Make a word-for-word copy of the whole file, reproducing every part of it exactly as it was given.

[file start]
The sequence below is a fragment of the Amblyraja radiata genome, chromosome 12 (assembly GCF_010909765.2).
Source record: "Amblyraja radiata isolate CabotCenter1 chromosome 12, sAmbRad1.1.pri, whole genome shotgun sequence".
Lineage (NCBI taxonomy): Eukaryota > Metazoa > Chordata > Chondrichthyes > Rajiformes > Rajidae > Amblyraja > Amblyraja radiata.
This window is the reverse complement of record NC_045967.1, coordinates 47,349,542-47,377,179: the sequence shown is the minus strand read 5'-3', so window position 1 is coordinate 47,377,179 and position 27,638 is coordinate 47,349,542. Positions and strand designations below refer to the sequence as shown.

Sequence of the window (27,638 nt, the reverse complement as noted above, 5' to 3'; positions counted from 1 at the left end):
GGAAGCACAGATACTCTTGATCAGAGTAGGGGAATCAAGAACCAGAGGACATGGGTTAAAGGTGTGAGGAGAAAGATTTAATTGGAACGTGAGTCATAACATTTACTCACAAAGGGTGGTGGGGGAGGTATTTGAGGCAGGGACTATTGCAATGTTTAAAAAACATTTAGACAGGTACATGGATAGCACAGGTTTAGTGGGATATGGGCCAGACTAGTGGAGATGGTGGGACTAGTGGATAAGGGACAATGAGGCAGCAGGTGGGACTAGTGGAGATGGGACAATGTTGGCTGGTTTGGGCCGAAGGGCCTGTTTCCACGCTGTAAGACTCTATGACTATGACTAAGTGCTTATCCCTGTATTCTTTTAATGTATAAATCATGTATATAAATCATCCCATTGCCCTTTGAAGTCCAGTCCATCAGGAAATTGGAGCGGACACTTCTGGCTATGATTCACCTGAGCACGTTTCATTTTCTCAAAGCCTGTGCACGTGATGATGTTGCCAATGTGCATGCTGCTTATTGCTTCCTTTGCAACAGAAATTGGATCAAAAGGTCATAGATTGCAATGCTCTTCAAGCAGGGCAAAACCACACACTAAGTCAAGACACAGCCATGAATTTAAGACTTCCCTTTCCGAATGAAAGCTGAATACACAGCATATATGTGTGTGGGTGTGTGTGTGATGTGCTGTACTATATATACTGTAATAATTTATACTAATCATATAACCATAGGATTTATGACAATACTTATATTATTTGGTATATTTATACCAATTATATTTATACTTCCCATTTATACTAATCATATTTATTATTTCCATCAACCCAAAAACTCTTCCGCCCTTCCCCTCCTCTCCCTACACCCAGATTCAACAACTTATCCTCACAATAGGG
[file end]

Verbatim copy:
The sequence below is a fragment of the Amblyraja radiata genome, chromosome 12 (assembly GCF_010909765.2).
Source record: "Amblyraja radiata isolate CabotCenter1 chromosome 12, sAmbRad1.1.pri, whole genome shotgun sequence".
Lineage (NCBI taxonomy): Eukaryota > Metazoa > Chordata > Chondrichthyes > Rajiformes > Rajidae > Amblyraja > Amblyraja radiata.
This window is the reverse complement of record NC_045967.1, coordinates 47,349,542-47,377,179: the sequence shown is the minus strand read 5'-3', so window position 1 is coordinate 47,377,179 and position 27,638 is coordinate 47,349,542. Positions and strand designations below refer to the sequence as shown.

Sequence of the window (27,638 nt, the reverse complement as noted above, 5' to 3'; positions counted from 1 at the left end):
GGAAGCACAGATACTCTTGATCAGAGTAGGGGAATCAAGAACCAGAGGACATGGGTTAAAGGTGTGAGGAGAAAGATTTAATTGGAACGTGAGTCATAACATTTACTCACAAAGGGTGGTGGGGGAGGTATTTGAGGCAGGGACTATTGCAATGTTTAAAAAACATTTAGACAGGTACATGGATAGCACAGGTTTAGTGGGATATGGGCCAGACTAGTGGAGATGGTGGGACTAGTGGATAAGGGACAATGAGGCAGCAGGTGGGACTAGTGGAGATGGGACAATGTTGGCTGGTTTGGGCCGAAGGGCCTGTTTCCACGCTGTAAGACTCTATGACTATGACTAAGTGCTTATCCCTGTATTCTTTTAATGTATAAATCATGTATATAAATCATCCCATTGCCCTTTGAAGTCCAGTCCATCAGGAAATTGGAGCGGACACTTCTGGCTATGATTCACCTGAGCACGTTTCATTTTCTCAAAGCCTGTGCACGTGATGATGTTGCCAATGTGCATGCTGCTTATTGCTTCCTTTGCAACAGAAATTGGATCAAAAGGTCATAGATTGCAATGCTCTTCAAGCAGGGCAAAACCACACACTAAGTCAAGACACAGCCATGAATTTAAGACTTCCCTTTCCGAATGAAAGCTGAATACACAGCATATATGTGTGTGGGTGTGTGTGTGATGTGCTGTACTATATATACTGTAATAATTTATACTAATCATATAACCATAGGATTTATGACAATACTTATATTATTTGGTATATTTATACCAATTATATTTATACTTCCCATTTATACTAATCATATTTATTATTTCCATCAACCCAAAAACTCTTCCGCCCTTCCCCTCCTCTCCCTACACCCAGATTCAACAACTTATCCTCACAATAGGG